The Rev. Adrian P. Rogers, fundamentalist-backed pastor of a 16,000-member Memphis church for 14 years, was elected president of the Southern Baptist Convention today, capturing 54 percent of the votes of the nearly 40,000 delegates at the annual meeting.
Rogers, 54, defeated the Rev. W. Winfred Moore, 66, a pastor for 27 years in Amarillo, Tex., and unsuccessful flag-bearer for the church's moderates in the last two elections.
The election of Rogers, active in various causes favored by the religious right and SBC president in 1979-80, is expected to accelerate the turn to the right that has increasingly divided Southern Baptists in recent years.
His victory caps a determined seven-year drive by fundamentalists for control of the denomination. Fundamentalists hold that the Bible is literally true.
Rogers told reporters today that he does not "believe we are divided 55 to 45" percent, as the presidential vote appeared to indicate. "I think it's more like 90 to 10."
Rogers said his appointments as president will reflect a 90-to-10 ratio. The SBC president appoints members of committees that, in turn, determine membership of the denomination's 20 national policy-making boards and institutions.
Asked if he would support women clergy, he said, "I do not believe the Bible teaches ordination of women."
The Rev. Charles Stanley of Atlanta, retiring president and a fundamentalist, defied Baptist tradition in his presidential address, delivering a thinly veiled but rousing speech for Rogers.
Stanley warned the convention that Baptists "face the possibility of a generation of barrenness if we don't have the courage [to] keep on moving in the direction we are going in . . . . "
The church, Stanley said, "must follow a policy of positive reporting and avoid changing the policy of leadership at a crucial time in the Southern Baptist Convention."
Moore, who as first vice president chaired the session, sat impassively on the platform during Stanley's address.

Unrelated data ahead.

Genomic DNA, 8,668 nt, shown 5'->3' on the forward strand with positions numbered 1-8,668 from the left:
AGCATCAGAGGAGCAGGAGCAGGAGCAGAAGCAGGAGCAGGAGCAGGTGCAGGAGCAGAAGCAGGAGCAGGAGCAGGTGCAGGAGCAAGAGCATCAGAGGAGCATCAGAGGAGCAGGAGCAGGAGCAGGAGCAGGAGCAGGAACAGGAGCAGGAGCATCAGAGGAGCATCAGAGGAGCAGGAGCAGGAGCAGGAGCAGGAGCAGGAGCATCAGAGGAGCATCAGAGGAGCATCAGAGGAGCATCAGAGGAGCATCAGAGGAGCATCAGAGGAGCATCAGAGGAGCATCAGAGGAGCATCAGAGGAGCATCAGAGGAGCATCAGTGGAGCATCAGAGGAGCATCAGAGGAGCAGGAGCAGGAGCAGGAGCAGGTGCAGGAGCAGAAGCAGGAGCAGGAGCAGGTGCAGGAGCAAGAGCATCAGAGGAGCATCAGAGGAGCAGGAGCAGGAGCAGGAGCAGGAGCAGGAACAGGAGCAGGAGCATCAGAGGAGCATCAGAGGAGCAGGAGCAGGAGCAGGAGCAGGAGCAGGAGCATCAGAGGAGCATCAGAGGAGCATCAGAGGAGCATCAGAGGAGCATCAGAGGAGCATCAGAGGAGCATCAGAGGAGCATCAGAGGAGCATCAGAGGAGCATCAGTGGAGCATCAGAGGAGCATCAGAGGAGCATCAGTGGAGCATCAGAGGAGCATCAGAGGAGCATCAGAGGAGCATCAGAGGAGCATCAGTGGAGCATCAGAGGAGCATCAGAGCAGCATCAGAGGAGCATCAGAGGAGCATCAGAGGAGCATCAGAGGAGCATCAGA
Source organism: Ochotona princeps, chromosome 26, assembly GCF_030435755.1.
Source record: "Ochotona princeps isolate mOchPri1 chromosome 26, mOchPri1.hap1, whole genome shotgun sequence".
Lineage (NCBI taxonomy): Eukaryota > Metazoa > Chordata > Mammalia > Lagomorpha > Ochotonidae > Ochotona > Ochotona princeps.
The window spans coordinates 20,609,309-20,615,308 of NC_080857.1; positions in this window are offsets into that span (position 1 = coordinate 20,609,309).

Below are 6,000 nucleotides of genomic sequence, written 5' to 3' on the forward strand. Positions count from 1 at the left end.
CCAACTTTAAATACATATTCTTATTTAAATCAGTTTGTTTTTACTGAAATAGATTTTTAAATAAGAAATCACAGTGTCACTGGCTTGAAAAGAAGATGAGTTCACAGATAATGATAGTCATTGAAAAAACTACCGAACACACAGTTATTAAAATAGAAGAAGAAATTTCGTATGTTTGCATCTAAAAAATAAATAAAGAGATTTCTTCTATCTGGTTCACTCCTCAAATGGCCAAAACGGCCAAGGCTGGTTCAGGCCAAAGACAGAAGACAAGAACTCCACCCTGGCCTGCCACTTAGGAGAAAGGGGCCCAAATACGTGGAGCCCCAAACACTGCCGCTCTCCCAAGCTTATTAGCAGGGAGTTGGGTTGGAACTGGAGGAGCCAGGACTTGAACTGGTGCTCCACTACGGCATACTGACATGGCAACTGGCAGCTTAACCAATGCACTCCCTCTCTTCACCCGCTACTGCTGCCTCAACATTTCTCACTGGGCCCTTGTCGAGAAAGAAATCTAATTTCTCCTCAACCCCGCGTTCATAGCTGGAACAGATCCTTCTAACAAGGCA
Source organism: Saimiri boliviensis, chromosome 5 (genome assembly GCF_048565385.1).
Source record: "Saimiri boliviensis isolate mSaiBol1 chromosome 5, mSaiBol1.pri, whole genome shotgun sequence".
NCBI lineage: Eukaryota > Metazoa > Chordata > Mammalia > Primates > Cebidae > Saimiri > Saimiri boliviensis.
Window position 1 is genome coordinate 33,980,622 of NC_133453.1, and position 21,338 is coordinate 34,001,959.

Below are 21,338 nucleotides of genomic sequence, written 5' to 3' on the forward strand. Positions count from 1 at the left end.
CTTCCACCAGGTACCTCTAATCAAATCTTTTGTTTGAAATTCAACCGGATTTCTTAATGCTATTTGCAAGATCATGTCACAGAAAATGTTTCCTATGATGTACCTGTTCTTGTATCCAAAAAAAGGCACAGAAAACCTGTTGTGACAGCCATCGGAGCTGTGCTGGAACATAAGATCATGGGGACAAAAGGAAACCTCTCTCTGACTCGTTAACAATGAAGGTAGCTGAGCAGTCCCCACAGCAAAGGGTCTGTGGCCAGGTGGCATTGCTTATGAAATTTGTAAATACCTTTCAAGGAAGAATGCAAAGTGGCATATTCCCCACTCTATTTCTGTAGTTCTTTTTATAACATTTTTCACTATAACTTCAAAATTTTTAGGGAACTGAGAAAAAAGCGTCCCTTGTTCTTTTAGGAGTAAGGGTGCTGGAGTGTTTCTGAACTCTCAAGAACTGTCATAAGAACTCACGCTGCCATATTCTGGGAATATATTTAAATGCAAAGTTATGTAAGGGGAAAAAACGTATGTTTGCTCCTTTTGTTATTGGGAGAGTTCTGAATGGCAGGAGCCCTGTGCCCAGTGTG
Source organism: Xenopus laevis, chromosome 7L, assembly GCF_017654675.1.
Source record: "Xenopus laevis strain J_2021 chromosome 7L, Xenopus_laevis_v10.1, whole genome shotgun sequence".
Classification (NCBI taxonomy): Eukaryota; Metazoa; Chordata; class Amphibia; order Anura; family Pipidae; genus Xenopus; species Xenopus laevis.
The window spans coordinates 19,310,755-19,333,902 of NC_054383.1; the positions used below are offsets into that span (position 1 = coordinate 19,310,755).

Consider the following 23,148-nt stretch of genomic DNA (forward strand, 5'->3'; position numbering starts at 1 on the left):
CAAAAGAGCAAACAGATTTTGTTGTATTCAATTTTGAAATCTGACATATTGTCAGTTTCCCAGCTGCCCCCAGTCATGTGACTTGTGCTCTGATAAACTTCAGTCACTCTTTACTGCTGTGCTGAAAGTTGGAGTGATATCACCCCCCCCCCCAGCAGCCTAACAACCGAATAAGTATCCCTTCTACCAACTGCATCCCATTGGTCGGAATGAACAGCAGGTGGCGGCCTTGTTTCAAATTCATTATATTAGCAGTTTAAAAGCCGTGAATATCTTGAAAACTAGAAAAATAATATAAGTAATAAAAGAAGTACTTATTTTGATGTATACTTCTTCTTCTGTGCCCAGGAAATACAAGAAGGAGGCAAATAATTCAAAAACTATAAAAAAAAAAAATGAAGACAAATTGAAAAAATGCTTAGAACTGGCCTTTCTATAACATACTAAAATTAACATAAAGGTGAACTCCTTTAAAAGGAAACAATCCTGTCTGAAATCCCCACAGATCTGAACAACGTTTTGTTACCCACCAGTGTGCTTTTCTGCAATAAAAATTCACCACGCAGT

In a subsequent business session, Kent Anglin of Hartwell, Ga., proposed that at future conventions the election be held nearer the opening of business, in order to discourage "using the presidential address time . . . for advocating personal and philosophical positions."
At the start of the business session today, the Rev. Donald White of Uppercove, Md., proposed giving each presidential candidate 10 minutes to address the convention.
"Let the people make up their minds on the basis of that," White said, "rather than through the rhetoric we have been hearing."
Stanley ruled the proposal "out of order, because you can't compel another man to speak."
Several resolutions and parliamentary points of order offered today reflected the hostility and suspicion that has beset the church in recent years.
Even a letter of greeting from President Reagan caused sparks. Reagan expressed satisfaction that "the liberalism [in the nation] that seemed triumphant has been turned on the defensive."
Warning against complacency, he asked Baptist support for efforts to overturn abortion on demand and laws that "deprived children the right to pray together in the schools you pay for. They may no longer declare their gratitude and dependence on God or ask His help."
Most moderates disagree sharply with these stands. One "messenger," as the convention delegates are known, challenged the decision to read Reagan's letter during the business session.
"I find it ill-timed and hostile," he said.
Another delegate complained that he "saw with my own eyes a woman voting two ballots," and demanded that the vote be retaken.
But a parliamentarian ruled that the balloting need not be repeated "unless one of the candidates wins by only one vote."